The other day, when I wasn’t home, a bird flew into our glass patio door and knocked itself out. I got a series of distraught texts from my teenager, and got home to find her in a state of total grief.
The bird was by this time no longer on its back like a beetle but sitting weakly on the floor. I was at my wits’ ends to do anything except keep the cats indoors 😳.
My daughter wept and grieved for this little bird.
She reminded me of myself at age 10. My parakeet (Sugarpie – don’t ask, I think I got it from Archie comics) had suddenly dropped and slowly died, lying on his back, his beak working, and his eyes half-closed. I had to bury this little blue bird, a poor mistreated creature, snatched from its natural environment and kept in a small cage in a hot country by people who had no idea how to care for pets.
I still feel my grief from that moment, how I wept hard, and vowed never to have any pets ever again (yes, I break vows sometimes).
I was also struck by how my mother was more struck by my grief than by her own pity for the bird.
How did grownups learn to become this way, I wondered. How did very good and kind people learn to survive by detaching themselves from extreme compassion? I later found a journal entry my mother wrote about how soft-hearted I was. Her journal reflected on Sugarpie’s death, as well as my sorrow when Billie Jean King (my flea-ridden, skinny, partly-stray tabby kitten) got run over by a car.
I’ve always been told I feel too much. I’m told it’s impractical, and a little ‘crazy.’ “They’re OK,” I’m told, about animals and birds. “They’re OK,” I’m told about the poor and dispossessed. I had to shut down my heart a little, to survive.
The other day, as my daughter wept uncontrollably, yearning to do something, anything, I saw myself in her. And I saw all the practical grownups (and I use that loosely, because it includes plenty of young people) of my past in my own calm, kind, but businesslike, adult attitude to the bird, my attempts to protect it at least from the cats, but very practically not bringing it indoors and doing anything ‘crazy.’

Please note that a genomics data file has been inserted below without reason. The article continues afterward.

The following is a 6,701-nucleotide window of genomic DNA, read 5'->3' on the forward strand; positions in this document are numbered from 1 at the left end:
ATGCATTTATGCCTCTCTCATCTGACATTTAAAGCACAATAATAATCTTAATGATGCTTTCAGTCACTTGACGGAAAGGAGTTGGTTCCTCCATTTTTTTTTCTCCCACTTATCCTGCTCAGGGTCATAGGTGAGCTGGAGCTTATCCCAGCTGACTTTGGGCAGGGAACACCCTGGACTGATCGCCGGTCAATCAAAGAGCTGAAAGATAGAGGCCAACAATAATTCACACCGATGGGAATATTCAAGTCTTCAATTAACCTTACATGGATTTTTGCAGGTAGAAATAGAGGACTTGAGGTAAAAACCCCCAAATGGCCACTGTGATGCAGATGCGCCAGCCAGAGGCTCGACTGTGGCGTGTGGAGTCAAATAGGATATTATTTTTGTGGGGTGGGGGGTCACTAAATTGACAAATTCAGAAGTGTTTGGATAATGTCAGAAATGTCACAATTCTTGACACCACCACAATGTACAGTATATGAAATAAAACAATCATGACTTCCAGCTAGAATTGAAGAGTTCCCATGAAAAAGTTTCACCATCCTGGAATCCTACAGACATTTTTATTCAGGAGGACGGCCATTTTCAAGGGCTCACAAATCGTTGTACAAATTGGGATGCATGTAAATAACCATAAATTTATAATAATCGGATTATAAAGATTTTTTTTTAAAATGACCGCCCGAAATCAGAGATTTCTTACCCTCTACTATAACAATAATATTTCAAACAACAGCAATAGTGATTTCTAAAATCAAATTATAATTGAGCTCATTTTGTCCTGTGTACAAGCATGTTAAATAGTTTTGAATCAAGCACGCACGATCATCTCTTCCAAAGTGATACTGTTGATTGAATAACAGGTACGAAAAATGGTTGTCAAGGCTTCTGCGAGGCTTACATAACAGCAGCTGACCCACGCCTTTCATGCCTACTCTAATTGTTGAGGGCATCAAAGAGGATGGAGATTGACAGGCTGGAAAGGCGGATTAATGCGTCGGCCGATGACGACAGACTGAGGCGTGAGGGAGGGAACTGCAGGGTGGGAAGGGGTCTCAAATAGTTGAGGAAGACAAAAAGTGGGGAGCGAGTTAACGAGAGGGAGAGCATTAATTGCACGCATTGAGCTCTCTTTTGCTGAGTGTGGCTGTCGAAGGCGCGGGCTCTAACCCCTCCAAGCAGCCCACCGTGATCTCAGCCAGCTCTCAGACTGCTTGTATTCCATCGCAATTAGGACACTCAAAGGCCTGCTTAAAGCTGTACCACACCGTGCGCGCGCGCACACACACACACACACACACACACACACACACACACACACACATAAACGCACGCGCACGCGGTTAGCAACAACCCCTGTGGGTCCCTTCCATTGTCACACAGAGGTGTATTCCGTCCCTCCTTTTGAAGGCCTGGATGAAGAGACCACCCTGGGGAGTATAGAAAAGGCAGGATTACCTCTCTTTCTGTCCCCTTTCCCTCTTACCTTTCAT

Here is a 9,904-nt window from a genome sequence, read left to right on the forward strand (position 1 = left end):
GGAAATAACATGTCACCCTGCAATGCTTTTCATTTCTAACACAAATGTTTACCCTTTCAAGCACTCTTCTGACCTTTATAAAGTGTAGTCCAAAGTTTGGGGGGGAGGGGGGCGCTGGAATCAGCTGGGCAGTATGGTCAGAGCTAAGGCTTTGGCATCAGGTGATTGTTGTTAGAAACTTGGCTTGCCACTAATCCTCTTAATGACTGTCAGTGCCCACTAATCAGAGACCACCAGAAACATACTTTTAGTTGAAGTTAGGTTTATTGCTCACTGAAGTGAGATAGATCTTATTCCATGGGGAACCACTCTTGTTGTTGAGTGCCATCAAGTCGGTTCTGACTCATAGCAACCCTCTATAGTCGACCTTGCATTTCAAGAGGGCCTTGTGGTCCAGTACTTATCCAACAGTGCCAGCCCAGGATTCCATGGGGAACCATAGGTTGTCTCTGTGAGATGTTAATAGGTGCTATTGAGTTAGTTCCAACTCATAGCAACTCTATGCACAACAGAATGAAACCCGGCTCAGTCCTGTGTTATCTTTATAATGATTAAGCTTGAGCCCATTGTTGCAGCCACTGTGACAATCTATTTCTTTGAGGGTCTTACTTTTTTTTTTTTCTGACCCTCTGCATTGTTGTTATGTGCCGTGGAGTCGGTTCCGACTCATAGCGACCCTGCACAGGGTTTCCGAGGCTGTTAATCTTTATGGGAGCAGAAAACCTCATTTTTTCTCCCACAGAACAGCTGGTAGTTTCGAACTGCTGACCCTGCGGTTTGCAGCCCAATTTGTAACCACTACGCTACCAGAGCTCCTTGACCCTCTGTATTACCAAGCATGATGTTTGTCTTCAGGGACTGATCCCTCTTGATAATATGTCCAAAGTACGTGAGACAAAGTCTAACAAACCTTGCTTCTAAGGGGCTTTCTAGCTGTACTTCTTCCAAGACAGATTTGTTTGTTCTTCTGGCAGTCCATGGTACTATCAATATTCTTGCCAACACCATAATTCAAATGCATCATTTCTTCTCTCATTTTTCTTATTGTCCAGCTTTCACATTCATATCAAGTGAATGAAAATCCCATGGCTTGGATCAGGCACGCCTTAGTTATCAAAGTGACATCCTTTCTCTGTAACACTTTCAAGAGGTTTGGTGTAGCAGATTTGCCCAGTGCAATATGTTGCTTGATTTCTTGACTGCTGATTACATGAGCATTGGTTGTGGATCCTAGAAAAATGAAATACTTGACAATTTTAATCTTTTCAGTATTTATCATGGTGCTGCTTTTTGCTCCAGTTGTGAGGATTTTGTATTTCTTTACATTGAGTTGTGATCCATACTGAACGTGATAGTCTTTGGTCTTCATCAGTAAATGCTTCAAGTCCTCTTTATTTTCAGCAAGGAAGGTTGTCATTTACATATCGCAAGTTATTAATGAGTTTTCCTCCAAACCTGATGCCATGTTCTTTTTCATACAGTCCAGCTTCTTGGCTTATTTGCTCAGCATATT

I felt sad. For the bird and for my daughter – because I know what a too-soft constantly-breaking heart can do. And for me.
I did go back outdoors to check on the bird.
It was gone. I went back with a flashlight, before letting the cats out to the patio. I checked all the corners, looking for it, and it was nowhere. What happened? Did it get better? Fly away? Fall down to the ground from the patio? I hoped it was OK.
I swung the flashlight up, – and there sat the bird, on the railing, looking quite healthy. As soon as my gaze alighted on her, she flitted away into a tree, as if to say, Look, I’m fine. I can fly. Now you can rest easy.
I took a moment after maghrib prayers and asked my daughter to join me.
We prayed for the bird to be all right, to be healthy, to not be hurt, and to have a happy life. She wept. I did pray for the bird, of course. But I also wanted to give my daughter a place to put her heart, instead of telling it to not feel because “They’re OK” and it’s crazy to feel so much. I don’t want her to be ashamed of her huge heart, or to feel like it’s a dirty secret to be hidden away in a world of selfish pragmatism. I want her to embrace the huge aching world of compassion, but also to find a way to live with it.